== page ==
Recently, the Reds made minimal moves at the trade deadline for a team that is supposedly rebuilding. The reason behind the lack of moves was due to the “positive momentum” the Reds were experiencing. There is no doubt the Reds have been playing much better ball than the last two seasons. But the Reds are just about one win better than they were in the previous two seasons when September arrived, and the front office appears to have no intention on improving the club.
In May, an article was published by myself on our site about “Beginning the Breakup With Homer Bailey”. Entering the final month of the season, the breakup has yet to happen. Bob Castellini has made it known that he is dedicated to his players, following recent quotes about Billy Hamilton and his insistence on starting Bailey every week.
A Veteran Without Leadership
It would be different if Bailey was offering any sort of value to the club, whether it be on the mound or in the clubhouse. Instead, Bailey has become the most toxic pitcher to any team in 2018. Not only does Bailey hoist the title of the worst pitcher of 2018, a topic we will dive into soon, he also refuses to move to the bullpen, which could possibly help the club, or at least allow younger starters to prove their worth.
When Bronson Arroyo was a Red in decline, he contributed to the club with a positive clubhouse environment and valuable veteran leadership. With Bailey, he continues to be a clubhouse cancer while thinking he still has the talent of an MLB starter.
The Bottom of the Barrel
Bailey has started 20 games in 2018 for the Reds. Of those twenty games, the Reds have won only one game. Yes, you read that correctly. One game. His 1-14 record has only happened 13 times, and only five times since 1990, with one of those seasons pitched by one-handed pitcher Jim Abbott.
Among pitchers with over 100 innings pitched in 2018, Bailey’s stats are nothing short of cringe-worthy. He has the worst earned run average in the major leagues at 6.09. He has the worst batting average against at .313. The worst slugging percentage against at .541. The worst OPS at .901, and the worst WAR amongst pitchers at -1.7.
It seems almost impossible that a pitcher that threw two no-hitters a few seasons ago can produce at a rate as poor as this. A pitcher receiving, because earning would not be the proper word, the contract he currently holds, can’t pitch this lousy.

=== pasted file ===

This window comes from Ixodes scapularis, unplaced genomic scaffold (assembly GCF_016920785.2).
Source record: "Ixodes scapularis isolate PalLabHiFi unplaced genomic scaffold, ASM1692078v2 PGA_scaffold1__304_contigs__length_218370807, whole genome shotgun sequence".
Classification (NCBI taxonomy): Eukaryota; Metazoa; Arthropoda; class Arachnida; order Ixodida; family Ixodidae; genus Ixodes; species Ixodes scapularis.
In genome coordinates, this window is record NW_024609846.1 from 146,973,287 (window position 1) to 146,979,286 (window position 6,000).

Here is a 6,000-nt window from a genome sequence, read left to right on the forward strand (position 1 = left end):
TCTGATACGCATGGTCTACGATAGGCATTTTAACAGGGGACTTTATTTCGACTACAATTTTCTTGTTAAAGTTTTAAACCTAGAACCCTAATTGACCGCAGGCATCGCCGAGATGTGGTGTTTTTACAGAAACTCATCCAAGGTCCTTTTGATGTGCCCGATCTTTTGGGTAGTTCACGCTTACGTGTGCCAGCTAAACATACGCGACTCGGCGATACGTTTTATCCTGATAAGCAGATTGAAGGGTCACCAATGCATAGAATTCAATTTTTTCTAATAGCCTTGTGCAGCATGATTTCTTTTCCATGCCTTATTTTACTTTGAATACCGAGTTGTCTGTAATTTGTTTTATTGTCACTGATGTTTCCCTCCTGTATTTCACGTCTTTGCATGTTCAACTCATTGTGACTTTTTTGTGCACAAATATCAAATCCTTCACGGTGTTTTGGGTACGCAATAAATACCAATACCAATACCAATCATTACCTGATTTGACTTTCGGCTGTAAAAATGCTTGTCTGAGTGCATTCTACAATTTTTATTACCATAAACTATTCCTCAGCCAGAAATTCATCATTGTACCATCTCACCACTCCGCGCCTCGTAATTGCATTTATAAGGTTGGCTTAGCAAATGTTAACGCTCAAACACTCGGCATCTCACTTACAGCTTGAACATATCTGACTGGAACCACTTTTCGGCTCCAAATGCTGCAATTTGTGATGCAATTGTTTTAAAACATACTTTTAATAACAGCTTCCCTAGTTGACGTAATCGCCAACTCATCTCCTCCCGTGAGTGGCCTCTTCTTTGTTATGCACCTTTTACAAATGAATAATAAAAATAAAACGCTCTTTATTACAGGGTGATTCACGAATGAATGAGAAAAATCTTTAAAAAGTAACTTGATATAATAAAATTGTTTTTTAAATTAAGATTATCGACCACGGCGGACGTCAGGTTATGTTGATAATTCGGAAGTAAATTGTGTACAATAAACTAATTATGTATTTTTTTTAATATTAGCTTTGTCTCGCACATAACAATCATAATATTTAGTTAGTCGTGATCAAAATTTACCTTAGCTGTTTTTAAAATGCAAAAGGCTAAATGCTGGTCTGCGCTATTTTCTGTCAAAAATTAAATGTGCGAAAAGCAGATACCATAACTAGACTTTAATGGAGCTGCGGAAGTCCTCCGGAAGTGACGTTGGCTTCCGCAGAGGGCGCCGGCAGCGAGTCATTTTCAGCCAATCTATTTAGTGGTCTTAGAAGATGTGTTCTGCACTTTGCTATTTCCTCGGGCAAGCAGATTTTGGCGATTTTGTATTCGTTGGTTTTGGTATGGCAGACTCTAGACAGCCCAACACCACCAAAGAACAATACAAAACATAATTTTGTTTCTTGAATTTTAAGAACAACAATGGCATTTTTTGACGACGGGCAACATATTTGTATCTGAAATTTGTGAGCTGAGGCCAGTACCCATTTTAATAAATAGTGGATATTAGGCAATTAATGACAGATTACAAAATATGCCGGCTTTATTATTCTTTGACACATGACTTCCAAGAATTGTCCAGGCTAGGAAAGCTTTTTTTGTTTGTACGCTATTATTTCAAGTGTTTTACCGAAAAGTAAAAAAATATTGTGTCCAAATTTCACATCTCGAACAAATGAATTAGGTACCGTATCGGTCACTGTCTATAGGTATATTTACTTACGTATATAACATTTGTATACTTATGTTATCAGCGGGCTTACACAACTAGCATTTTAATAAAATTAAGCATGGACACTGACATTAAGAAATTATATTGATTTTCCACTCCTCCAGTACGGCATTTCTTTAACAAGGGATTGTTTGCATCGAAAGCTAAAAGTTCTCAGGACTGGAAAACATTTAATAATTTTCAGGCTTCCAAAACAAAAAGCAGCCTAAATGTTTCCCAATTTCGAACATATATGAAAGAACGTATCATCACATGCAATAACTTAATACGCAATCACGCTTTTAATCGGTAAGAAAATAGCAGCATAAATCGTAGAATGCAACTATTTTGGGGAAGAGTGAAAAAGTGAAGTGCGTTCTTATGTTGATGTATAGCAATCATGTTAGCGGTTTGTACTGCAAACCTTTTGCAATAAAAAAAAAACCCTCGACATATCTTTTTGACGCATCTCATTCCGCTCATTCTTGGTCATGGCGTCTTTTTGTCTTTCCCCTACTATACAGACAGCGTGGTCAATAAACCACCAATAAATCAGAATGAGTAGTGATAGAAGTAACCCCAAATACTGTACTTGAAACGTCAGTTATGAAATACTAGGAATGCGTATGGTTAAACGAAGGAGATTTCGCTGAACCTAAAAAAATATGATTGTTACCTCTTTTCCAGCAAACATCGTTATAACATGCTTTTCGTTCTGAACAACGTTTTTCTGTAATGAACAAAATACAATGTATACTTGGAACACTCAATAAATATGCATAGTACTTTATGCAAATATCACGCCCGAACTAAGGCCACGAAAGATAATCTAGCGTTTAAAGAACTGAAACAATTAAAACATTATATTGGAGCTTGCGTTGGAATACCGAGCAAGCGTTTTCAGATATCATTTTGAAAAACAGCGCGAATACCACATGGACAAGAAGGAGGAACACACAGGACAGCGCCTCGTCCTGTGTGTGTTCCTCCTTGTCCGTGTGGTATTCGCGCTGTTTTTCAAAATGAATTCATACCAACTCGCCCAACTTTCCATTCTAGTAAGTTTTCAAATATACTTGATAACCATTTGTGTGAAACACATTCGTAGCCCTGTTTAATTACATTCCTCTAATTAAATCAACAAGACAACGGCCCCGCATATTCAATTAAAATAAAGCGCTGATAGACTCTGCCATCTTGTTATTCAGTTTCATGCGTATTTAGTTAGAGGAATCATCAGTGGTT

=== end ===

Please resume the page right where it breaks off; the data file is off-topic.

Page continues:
Bailey gave the city of Cincinnati two of the most memorable moments since their 1990 World Series win. His no-hitters will forever be remembered in Reds’ history. Watching Ryan Hanigan hug Bailey after blanking both the Pittsburgh Pirates and the San Francisco Giants will live on in Reds’ fans memories forever. But the last time that happened was in 2013. Five years and a multitude of injuries ultimately led to the downfall, but that is no excuse to continue to put him on the mound every week.
Bailey has fallen victim to the worst run support in the National League, but that is not an excuse when he can rarely pitch six complete innings. His lack of run support is also not an excuse, because the Reds would have to score more runs than Bailey allows, which is not an easy task to accomplish. He has been on a somewhat successful run as of late when it comes to runs allowed, but that streak might as well not matter when he struggles to pitch deep into games.
Who is Ultimately to Blame?
While it is aggravating that Bailey continues to get starts over the young hopefuls in the Reds rotation, he is not entirely to blame. He did refuse a bullpen role which is aggravating for Cincinnati fans, but the Reds ownership control the team and allowed him to refuse it and continue to start.
If Castellini truly cared about winning, Bailey’s refusal to move to the bullpen should not matter. Bailey does not run the team. Either Riggleman would force Bailey to the bullpen, general manager Dick Williams would remove him from the major league club, or Castellini would tell either of the two to make either move. The fact of the matter is, Castellini knows how much money he spent on Bailey and does not want to cut his losses, even though that would hands down be the best option for the club.
Bailey will finish the season starting for the Reds. When 2019 rolls around, it is probable that Bailey will be in the rotation. The Reds are set to have a chance to compete in 2019, if they continue to run the team the way they currently are, hopes may be dashed sooner than later. Bailey will not help the team compete in the future. The sooner the Reds realize that, the sooner they will be on track for another postseason run.
“From Our Haus to Yours”